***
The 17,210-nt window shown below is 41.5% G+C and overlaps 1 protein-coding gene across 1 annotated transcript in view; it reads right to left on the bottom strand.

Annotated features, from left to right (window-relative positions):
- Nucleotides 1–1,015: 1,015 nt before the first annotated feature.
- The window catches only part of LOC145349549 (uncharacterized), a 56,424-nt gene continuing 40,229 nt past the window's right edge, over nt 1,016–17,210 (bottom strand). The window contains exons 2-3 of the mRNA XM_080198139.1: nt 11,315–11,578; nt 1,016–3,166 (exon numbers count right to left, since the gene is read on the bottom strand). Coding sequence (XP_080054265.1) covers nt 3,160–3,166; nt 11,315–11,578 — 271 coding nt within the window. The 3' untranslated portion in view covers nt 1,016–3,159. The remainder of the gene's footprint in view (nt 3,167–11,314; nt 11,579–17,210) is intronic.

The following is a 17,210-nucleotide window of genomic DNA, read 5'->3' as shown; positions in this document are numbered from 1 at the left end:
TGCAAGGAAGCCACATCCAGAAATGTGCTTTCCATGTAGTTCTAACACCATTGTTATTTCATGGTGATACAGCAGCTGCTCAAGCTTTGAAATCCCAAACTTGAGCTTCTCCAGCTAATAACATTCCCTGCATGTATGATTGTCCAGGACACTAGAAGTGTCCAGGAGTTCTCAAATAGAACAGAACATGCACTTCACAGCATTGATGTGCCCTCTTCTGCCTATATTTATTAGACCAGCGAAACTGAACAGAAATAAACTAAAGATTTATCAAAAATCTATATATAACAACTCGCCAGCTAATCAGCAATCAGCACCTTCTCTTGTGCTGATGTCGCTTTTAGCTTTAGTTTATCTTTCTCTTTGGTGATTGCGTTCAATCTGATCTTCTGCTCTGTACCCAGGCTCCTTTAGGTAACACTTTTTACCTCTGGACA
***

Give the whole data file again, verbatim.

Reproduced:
The 17,210-nt window shown below is 41.5% G+C and overlaps 1 protein-coding gene across 1 annotated transcript in view; it reads right to left on the bottom strand.

Annotated features, from left to right (window-relative positions):
- Nucleotides 1–1,015: 1,015 nt before the first annotated feature.
- The window catches only part of LOC145349549 (uncharacterized), a 56,424-nt gene continuing 40,229 nt past the window's right edge, over nt 1,016–17,210 (bottom strand). The window contains exons 2-3 of the mRNA XM_080198139.1: nt 11,315–11,578; nt 1,016–3,166 (exon numbers count right to left, since the gene is read on the bottom strand). Coding sequence (XP_080054265.1) covers nt 3,160–3,166; nt 11,315–11,578 — 271 coding nt within the window. The 3' untranslated portion in view covers nt 1,016–3,159. The remainder of the gene's footprint in view (nt 3,167–11,314; nt 11,579–17,210) is intronic.

The following is a 17,210-nucleotide window of genomic DNA, read 5'->3' as shown; positions in this document are numbered from 1 at the left end:
TGCAAGGAAGCCACATCCAGAAATGTGCTTTCCATGTAGTTCTAACACCATTGTTATTTCATGGTGATACAGCAGCTGCTCAAGCTTTGAAATCCCAAACTTGAGCTTCTCCAGCTAATAACATTCCCTGCATGTATGATTGTCCAGGACACTAGAAGTGTCCAGGAGTTCTCAAATAGAACAGAACATGCACTTCACAGCATTGATGTGCCCTCTTCTGCCTATATTTATTAGACCAGCGAAACTGAACAGAAATAAACTAAAGATTTATCAAAAATCTATATATAACAACTCGCCAGCTAATCAGCAATCAGCACCTTCTCTTGTGCTGATGTCGCTTTTAGCTTTAGTTTATCTTTCTCTTTGGTGATTGCGTTCAATCTGATCTTCTGCTCTGTACCCAGGCTCCTTTAGGTAACACTTTTTACCTCTGGACA